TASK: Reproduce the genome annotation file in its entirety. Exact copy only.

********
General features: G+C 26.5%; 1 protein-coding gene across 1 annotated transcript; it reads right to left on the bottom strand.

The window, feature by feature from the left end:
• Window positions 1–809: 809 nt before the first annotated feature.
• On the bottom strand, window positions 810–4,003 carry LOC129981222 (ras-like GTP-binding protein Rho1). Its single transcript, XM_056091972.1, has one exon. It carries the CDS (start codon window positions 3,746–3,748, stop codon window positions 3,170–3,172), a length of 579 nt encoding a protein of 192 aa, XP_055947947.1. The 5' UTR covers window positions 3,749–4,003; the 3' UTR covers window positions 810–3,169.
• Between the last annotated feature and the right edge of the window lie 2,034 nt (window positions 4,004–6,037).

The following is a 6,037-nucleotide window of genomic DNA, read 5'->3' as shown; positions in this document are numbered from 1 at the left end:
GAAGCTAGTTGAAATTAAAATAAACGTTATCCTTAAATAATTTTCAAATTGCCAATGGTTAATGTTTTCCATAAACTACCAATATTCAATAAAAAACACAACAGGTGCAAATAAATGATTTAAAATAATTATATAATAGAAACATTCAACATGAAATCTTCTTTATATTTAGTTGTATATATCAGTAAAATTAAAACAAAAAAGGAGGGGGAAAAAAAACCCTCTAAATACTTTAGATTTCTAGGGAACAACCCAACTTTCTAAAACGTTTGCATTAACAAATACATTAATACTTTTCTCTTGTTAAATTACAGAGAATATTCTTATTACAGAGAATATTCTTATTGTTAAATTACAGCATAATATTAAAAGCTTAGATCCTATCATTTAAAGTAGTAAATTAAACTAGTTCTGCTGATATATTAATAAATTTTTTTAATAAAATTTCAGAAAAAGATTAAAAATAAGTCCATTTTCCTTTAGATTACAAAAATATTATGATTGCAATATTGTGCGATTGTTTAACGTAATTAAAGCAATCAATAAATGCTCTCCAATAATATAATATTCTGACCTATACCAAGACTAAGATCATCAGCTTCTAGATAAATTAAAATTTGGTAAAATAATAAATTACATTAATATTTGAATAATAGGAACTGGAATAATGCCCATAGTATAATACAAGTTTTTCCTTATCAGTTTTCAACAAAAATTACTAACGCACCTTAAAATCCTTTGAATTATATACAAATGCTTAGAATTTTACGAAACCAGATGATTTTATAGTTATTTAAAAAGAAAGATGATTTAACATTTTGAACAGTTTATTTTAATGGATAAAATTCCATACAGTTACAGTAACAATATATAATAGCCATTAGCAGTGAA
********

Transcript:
General features: G+C 26.5%; 1 protein-coding gene across 1 annotated transcript; it reads right to left on the bottom strand.

The window, feature by feature from the left end:
• Window positions 1–809: 809 nt before the first annotated feature.
• On the bottom strand, window positions 810–4,003 carry LOC129981222 (ras-like GTP-binding protein Rho1). Its single transcript, XM_056091972.1, has one exon. It carries the CDS (start codon window positions 3,746–3,748, stop codon window positions 3,170–3,172), a length of 579 nt encoding a protein of 192 aa, XP_055947947.1. The 5' UTR covers window positions 3,749–4,003; the 3' UTR covers window positions 810–3,169.
• Between the last annotated feature and the right edge of the window lie 2,034 nt (window positions 4,004–6,037).

The following is a 6,037-nucleotide window of genomic DNA, read 5'->3' as shown; positions in this document are numbered from 1 at the left end:
GAAGCTAGTTGAAATTAAAATAAACGTTATCCTTAAATAATTTTCAAATTGCCAATGGTTAATGTTTTCCATAAACTACCAATATTCAATAAAAAACACAACAGGTGCAAATAAATGATTTAAAATAATTATATAATAGAAACATTCAACATGAAATCTTCTTTATATTTAGTTGTATATATCAGTAAAATTAAAACAAAAAAGGAGGGGGAAAAAAAACCCTCTAAATACTTTAGATTTCTAGGGAACAACCCAACTTTCTAAAACGTTTGCATTAACAAATACATTAATACTTTTCTCTTGTTAAATTACAGAGAATATTCTTATTACAGAGAATATTCTTATTGTTAAATTACAGCATAATATTAAAAGCTTAGATCCTATCATTTAAAGTAGTAAATTAAACTAGTTCTGCTGATATATTAATAAATTTTTTTAATAAAATTTCAGAAAAAGATTAAAAATAAGTCCATTTTCCTTTAGATTACAAAAATATTATGATTGCAATATTGTGCGATTGTTTAACGTAATTAAAGCAATCAATAAATGCTCTCCAATAATATAATATTCTGACCTATACCAAGACTAAGATCATCAGCTTCTAGATAAATTAAAATTTGGTAAAATAATAAATTACATTAATATTTGAATAATAGGAACTGGAATAATGCCCATAGTATAATACAAGTTTTTCCTTATCAGTTTTCAACAAAAATTACTAACGCACCTTAAAATCCTTTGAATTATATACAAATGCTTAGAATTTTACGAAACCAGATGATTTTATAGTTATTTAAAAAGAAAGATGATTTAACATTTTGAACAGTTTATTTTAATGGATAAAATTCCATACAGTTACAGTAACAATATATAATAGCCATTAGCAGTGAA